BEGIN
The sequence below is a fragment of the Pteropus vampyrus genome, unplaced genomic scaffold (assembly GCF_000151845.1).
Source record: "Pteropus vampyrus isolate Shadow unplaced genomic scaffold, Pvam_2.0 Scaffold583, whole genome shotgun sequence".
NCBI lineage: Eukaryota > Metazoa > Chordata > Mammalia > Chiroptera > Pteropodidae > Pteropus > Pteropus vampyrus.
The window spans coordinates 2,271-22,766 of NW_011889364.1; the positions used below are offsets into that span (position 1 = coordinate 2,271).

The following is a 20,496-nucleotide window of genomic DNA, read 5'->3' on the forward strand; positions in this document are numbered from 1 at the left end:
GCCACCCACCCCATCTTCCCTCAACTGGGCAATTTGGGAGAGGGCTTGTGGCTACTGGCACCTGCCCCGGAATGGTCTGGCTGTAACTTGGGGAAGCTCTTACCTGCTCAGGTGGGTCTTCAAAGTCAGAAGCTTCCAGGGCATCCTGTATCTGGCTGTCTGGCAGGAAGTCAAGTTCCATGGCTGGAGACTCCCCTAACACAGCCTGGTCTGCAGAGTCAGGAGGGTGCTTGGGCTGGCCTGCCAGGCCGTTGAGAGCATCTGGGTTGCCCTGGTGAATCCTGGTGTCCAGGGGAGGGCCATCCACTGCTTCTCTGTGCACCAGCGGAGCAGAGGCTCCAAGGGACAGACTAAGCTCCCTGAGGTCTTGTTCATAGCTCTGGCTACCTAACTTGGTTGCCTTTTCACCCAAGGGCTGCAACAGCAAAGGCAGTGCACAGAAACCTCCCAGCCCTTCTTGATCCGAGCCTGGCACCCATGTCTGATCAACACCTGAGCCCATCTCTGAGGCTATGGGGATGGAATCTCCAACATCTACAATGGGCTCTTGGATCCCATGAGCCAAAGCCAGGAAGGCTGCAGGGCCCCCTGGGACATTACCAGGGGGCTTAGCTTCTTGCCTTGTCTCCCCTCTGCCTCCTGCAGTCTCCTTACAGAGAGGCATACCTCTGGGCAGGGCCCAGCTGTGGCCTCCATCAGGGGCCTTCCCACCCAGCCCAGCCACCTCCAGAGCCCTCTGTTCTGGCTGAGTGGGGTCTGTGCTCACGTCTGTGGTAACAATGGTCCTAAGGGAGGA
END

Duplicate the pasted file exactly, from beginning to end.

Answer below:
The sequence below is a fragment of the Pteropus vampyrus genome, unplaced genomic scaffold (assembly GCF_000151845.1).
Source record: "Pteropus vampyrus isolate Shadow unplaced genomic scaffold, Pvam_2.0 Scaffold583, whole genome shotgun sequence".
NCBI lineage: Eukaryota > Metazoa > Chordata > Mammalia > Chiroptera > Pteropodidae > Pteropus > Pteropus vampyrus.
The window spans coordinates 2,271-22,766 of NW_011889364.1; the positions used below are offsets into that span (position 1 = coordinate 2,271).

The following is a 20,496-nucleotide window of genomic DNA, read 5'->3' on the forward strand; positions in this document are numbered from 1 at the left end:
GCCACCCACCCCATCTTCCCTCAACTGGGCAATTTGGGAGAGGGCTTGTGGCTACTGGCACCTGCCCCGGAATGGTCTGGCTGTAACTTGGGGAAGCTCTTACCTGCTCAGGTGGGTCTTCAAAGTCAGAAGCTTCCAGGGCATCCTGTATCTGGCTGTCTGGCAGGAAGTCAAGTTCCATGGCTGGAGACTCCCCTAACACAGCCTGGTCTGCAGAGTCAGGAGGGTGCTTGGGCTGGCCTGCCAGGCCGTTGAGAGCATCTGGGTTGCCCTGGTGAATCCTGGTGTCCAGGGGAGGGCCATCCACTGCTTCTCTGTGCACCAGCGGAGCAGAGGCTCCAAGGGACAGACTAAGCTCCCTGAGGTCTTGTTCATAGCTCTGGCTACCTAACTTGGTTGCCTTTTCACCCAAGGGCTGCAACAGCAAAGGCAGTGCACAGAAACCTCCCAGCCCTTCTTGATCCGAGCCTGGCACCCATGTCTGATCAACACCTGAGCCCATCTCTGAGGCTATGGGGATGGAATCTCCAACATCTACAATGGGCTCTTGGATCCCATGAGCCAAAGCCAGGAAGGCTGCAGGGCCCCCTGGGACATTACCAGGGGGCTTAGCTTCTTGCCTTGTCTCCCCTCTGCCTCCTGCAGTCTCCTTACAGAGAGGCATACCTCTGGGCAGGGCCCAGCTGTGGCCTCCATCAGGGGCCTTCCCACCCAGCCCAGCCACCTCCAGAGCCCTCTGTTCTGGCTGAGTGGGGTCTGTGCTCACGTCTGTGGTAACAATGGTCCTAAGGGAGGA